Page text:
It may be strange today (the Garth Brooks fiasco springs to mind) but in 1923, there were events almost every day in the grounds. Due to the chaos caused throughout the country, Croke Park witnessed the 1921 football and hurling finals, the 1922 finals and even the 1923 semi finals in that one year. The postponed 1921 Hurling final was won by Limerick (8-04) defeating Dublin (3-02), the first time the Liam McCarthy Cup was played for. Meanwhile on June 17th the Dublin footballers won the All-Ireland 1-09 to Mayo’s 0-02. Dublin repeated their success winning the 1922 Final on October 7th beating Galway.

The 1922 Hurling title was claimed on September 9th by Kilkenny who defeated Tipperary in front of an official attendance of 26,000 but newspaper reports put the figure closer to 60,000, with twenty seven special trains travelling to the capital that day. While the 1921 and 1922 finals were being played in 1923, the 1923 championships began that May to be completed in 1924.

Throughout the year there were challenge games designed as fundraisers including the Ned O’Shea Testimonial game on August 17th between Tipperary and a Dublin team made up of players from Ballymun Kickham’s. O’Shea was the Tipperary captain on Bloody Sunday. The ‘Kevin Barry Memorial Fund’ challenge game was between Dublin and Kilkenny in February ‘for a set of valuable Gold Medals’ were presented by Kevin Barry’s sister.

On Friday June 1st 1923, the department stores of the city enjoyed the sporting spotlight. According to The Freemans’s Journal,

‘In Croke Park this evening this competition will be brought to a close, when Pirns meets Clery’s, who defeated McBirney’s on Tuesday after a very good game. Pirn’s team have been training very hard for this match and can be relied on to give Clery’s a good fight for the trophies. The followers of both teams are expected to turn up in large numbers to witness a very keen and interesting game.’

The Dublin senior and junior club championships in both codes were played at Croker. Union leader James Larkin made several appearances firstly in May when he addressed a large gathering of transport workers on the pitch celebrating Labour Day and again in September when a challenge match generated funds for unemployed transport workers in the city. With a running track around the pitch, there was numerous athletic events and weekly bicycle racing. The National Athletics featuring a national javelin record of 133feet 2 ½ Inches and Cycling Championships were held on July 30th and 31st.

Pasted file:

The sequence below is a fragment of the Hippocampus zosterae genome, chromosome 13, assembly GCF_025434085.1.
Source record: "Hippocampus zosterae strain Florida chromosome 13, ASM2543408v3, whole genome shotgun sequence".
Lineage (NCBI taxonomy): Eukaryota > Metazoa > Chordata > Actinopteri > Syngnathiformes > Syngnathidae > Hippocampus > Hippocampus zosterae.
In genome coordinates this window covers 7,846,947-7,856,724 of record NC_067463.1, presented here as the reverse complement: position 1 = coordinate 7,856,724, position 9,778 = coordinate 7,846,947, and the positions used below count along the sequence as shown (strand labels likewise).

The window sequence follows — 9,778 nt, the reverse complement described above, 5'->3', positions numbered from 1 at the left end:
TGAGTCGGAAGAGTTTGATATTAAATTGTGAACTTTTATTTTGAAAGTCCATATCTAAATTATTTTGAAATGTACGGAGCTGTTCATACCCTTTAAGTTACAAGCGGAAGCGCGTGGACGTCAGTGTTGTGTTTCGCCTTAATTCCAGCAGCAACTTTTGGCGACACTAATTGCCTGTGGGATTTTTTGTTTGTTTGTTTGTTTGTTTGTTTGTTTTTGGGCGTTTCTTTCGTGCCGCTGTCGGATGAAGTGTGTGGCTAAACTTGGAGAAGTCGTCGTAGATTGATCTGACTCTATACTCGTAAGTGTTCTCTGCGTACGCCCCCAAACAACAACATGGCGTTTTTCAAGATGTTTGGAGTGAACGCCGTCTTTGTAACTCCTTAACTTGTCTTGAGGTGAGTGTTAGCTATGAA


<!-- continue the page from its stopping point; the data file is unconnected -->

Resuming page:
The army held their multi-discipline championships in July, while the Dublin Tramway sports were held in August. The Civic Guards (An Garda Síochana) Sports championships generated their own shock headlines. In August, as their sports took place in the main grounds, in Con Lonergan’s pub opposite, on a Sunday afternoon when it was supposed to be closed, the local Sergeant from Store Street raided the pub and discovered that over thirty ‘civic guards and athletes’ were illegally drinking on the premises. The subsequent court case was a front page headline.

Finally, to complete the sporting list of Croke Park’s 1923 sports calendar, handball, rounders, and camogie all were played at Croke Park and one of the most popular midweek events was outdoor boxing. On May 16th almost 11,000 fans witnessed a 20 round welterweight contest between Belfast man Pat McAlister and British champion Arthur Treacy. After 20 gruelling rounds, the fight was declared a draw. McAlister would fight six times in Croke Park throughout 1923, drawing three and winning three.